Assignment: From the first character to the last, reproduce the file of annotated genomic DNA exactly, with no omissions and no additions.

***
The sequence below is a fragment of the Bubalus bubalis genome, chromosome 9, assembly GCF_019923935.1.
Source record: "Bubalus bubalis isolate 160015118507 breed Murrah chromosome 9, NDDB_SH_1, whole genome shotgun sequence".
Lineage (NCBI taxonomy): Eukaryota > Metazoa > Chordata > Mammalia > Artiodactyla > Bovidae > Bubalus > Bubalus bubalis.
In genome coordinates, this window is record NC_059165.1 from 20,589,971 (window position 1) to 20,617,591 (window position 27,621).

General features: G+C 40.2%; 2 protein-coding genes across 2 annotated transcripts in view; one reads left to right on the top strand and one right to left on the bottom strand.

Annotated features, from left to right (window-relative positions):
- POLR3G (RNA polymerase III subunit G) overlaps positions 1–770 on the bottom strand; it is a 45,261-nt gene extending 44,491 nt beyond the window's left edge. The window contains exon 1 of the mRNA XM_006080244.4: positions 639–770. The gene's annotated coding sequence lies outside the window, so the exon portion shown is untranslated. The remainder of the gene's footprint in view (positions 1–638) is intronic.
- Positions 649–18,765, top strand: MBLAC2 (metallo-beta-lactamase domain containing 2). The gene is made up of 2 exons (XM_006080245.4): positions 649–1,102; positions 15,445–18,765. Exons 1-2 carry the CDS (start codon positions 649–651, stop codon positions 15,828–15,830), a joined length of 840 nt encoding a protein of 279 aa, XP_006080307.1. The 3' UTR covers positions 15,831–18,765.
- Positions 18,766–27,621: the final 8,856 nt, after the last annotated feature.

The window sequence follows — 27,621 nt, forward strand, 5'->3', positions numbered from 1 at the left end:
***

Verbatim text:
The sequence below is a fragment of the Bubalus bubalis genome, chromosome 9, assembly GCF_019923935.1.
Source record: "Bubalus bubalis isolate 160015118507 breed Murrah chromosome 9, NDDB_SH_1, whole genome shotgun sequence".
Lineage (NCBI taxonomy): Eukaryota > Metazoa > Chordata > Mammalia > Artiodactyla > Bovidae > Bubalus > Bubalus bubalis.
In genome coordinates, this window is record NC_059165.1 from 20,589,971 (window position 1) to 20,617,591 (window position 27,621).

General features: G+C 40.2%; 2 protein-coding genes across 2 annotated transcripts in view; one reads left to right on the top strand and one right to left on the bottom strand.

Annotated features, from left to right (window-relative positions):
- POLR3G (RNA polymerase III subunit G) overlaps positions 1–770 on the bottom strand; it is a 45,261-nt gene extending 44,491 nt beyond the window's left edge. The window contains exon 1 of the mRNA XM_006080244.4: positions 639–770. The gene's annotated coding sequence lies outside the window, so the exon portion shown is untranslated. The remainder of the gene's footprint in view (positions 1–638) is intronic.
- Positions 649–18,765, top strand: MBLAC2 (metallo-beta-lactamase domain containing 2). The gene is made up of 2 exons (XM_006080245.4): positions 649–1,102; positions 15,445–18,765. Exons 1-2 carry the CDS (start codon positions 649–651, stop codon positions 15,828–15,830), a joined length of 840 nt encoding a protein of 279 aa, XP_006080307.1. The 3' UTR covers positions 15,831–18,765.
- Positions 18,766–27,621: the final 8,856 nt, after the last annotated feature.

The window sequence follows — 27,621 nt, forward strand, 5'->3', positions numbered from 1 at the left end: